Plum school officials focus on district building improvements
By Karen Zapf
Published: Wednesday, Oct. 23, 2013, 9:00 p.m.
Painting, paving, roof replairs and door and window replacements are on a list of about $15 million in building improvements planned over the next decade in the Plum School District.
The Plum School Board facilities committee last week reviewed a list of projects. About $9 million of the total could be spent over the next five years.
Michael Brewer, the district's director of administrative services, generated the list from information provided by various departments.
“The district has ignored facility repairs over the last several years and mixed capital and operating expenses,” said board President Andrew Drake. “Money was stripped out to balance the budgets in previous years.”
Earlier this year, the board approved a combination of borrowing and refinancing that is expected to glean $15 million for the district. The money is expected to be used for construction of the new Holiday Park Elementary School and facility improvements.
Also, the board placed $2.5 million from the district's reserves into a fund for capital improvements last year. Drake said the capital improvement fund contains about $25 million.
About $1.1 million of capital improvement money is earmarked for projects in the current school year including nearly $500,000 for technology upgrades, $350,000 for buying school buses and $62,500 for repairs at Center Elementary School.
About $2.5 million is estimated to be spent in 2014-15, according to the spreadsheet of projects.
The largest budgeted expense is $450,000 for an air conditioning system for Center Elementary School. The bulk of the remaining $2.5 million is scheduled to be spent on projects including roof restorations, stadium bleacher and fencing upgrades, door repairs and painting at Plum High School.
Also, a large portion of the money — about $700,000 — is planned to be spent on bus purchases as well as painting, paving, lighting and cameras and facility upgrades at the district's transportation department. Equipment upgrades including cameras and global positioning systems also are planned for the buses.
“All the buses need cameras and GPS,” said board member Sal Colella.
“We've got to catch up on these projects,” Drake said.
Superintendent Timothy Glasspool said Regency Park Elementary School also needs repairs.
The list of projects and associated costs also shows about $1.7 million planned for improvements to the Plum elementary school with the fewest students, about 250. Projects scheduled for the 2014-15 school year include replacing exterior doors, upgrading the lighting system, restrooms and lockers and replacing a hot water tank.
Large-ticket items including paving driveways and parking lots, upgrading the electrical systems, replacing windows, installing air conditioning and replacing the roof tentatively are scheduled for the 2016-17 and 2017-18 school years.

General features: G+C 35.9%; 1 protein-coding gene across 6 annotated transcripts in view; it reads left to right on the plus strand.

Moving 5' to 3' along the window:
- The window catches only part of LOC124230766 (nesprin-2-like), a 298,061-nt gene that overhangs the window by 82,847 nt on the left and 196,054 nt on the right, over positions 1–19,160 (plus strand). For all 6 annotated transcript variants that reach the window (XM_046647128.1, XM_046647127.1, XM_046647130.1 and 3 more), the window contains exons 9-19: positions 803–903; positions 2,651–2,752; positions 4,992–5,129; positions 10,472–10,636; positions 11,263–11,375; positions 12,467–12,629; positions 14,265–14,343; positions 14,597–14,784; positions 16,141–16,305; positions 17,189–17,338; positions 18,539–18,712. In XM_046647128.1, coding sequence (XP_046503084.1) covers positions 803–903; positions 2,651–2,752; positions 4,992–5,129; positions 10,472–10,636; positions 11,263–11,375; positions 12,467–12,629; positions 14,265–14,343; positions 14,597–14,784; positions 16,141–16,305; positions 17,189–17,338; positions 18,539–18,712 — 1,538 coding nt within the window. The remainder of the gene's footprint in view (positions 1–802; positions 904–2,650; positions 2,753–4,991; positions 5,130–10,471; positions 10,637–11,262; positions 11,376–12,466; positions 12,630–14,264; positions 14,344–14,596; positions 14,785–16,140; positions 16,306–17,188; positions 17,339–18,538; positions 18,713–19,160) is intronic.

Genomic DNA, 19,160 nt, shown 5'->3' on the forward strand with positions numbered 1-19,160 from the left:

Superintendent Timothy Glasspool said the board needs to decide about the future of the school before signing on to the larger improvements.
“All the systems (in the school) are at the end of their life,” Glasspool said.
Board members have said they plan in the next couple years to decide whether to close the school.
Glasspool emphasized the anticipated costs for the all the projects are estimates.
Karen Zapf is a staff writer for Trib Total Media. She can be reached at 412-856-7400 ext. 8753 or email@example.com.
Show commenting policy
TribLive commenting policy
You are solely responsible for your comments and by using TribLive.com you agree to our Terms of Service.
We moderate comments. Our goal is to provide substantive commentary for a general readership. By screening submissions, we provide a space where readers can share intelligent and informed commentary that enhances the quality of our news and information.
While most comments will be posted if they are on-topic and not abusive, moderating decisions are subjective. We will make them as carefully and consistently as we can. Because of the volume of reader comments, we cannot review individual moderation decisions with readers.
We value thoughtful comments representing a range of views that make their point quickly and politely. We make an effort to protect discussions from repeated comments either by the same reader or different readers.
We follow the same standards for taste as the daily newspaper. A few things we won't tolerate: personal attacks, obscenity, vulgarity, profanity (including expletives and letters followed by dashes), commercial promotion, impersonations, incoherence, proselytizing and SHOUTING. Don't include URLs to Web sites.
We do not edit comments. They are either approved or deleted. We reserve the right to edit a comment that is quoted or excerpted in an article. In this case, we may fix spelling and punctuation.
We welcome strong opinions and criticism of our work, but we don't want comments to become bogged down with discussions of our policies and we will moderate accordingly.
We appreciate it when readers and people quoted in articles or blog posts point out errors of fact or emphasis and will investigate all assertions. But these suggestions should be sent via e-mail. To avoid distracting other readers, we won't publish comments that suggest a correction. Instead, corrections will be made in a blog post or in an article.
- Elementary school program in Plum shows fun and math can be in same equation
- Plum EMS center bids to be submitted
- Hockey game scheduled in May to benefit Plum EMS
- Ex-Plum officer’s hearing set for April 23
- School attack next door hits Plum residents hard
- Winter weather causes overtime, salt supply to add up in Plum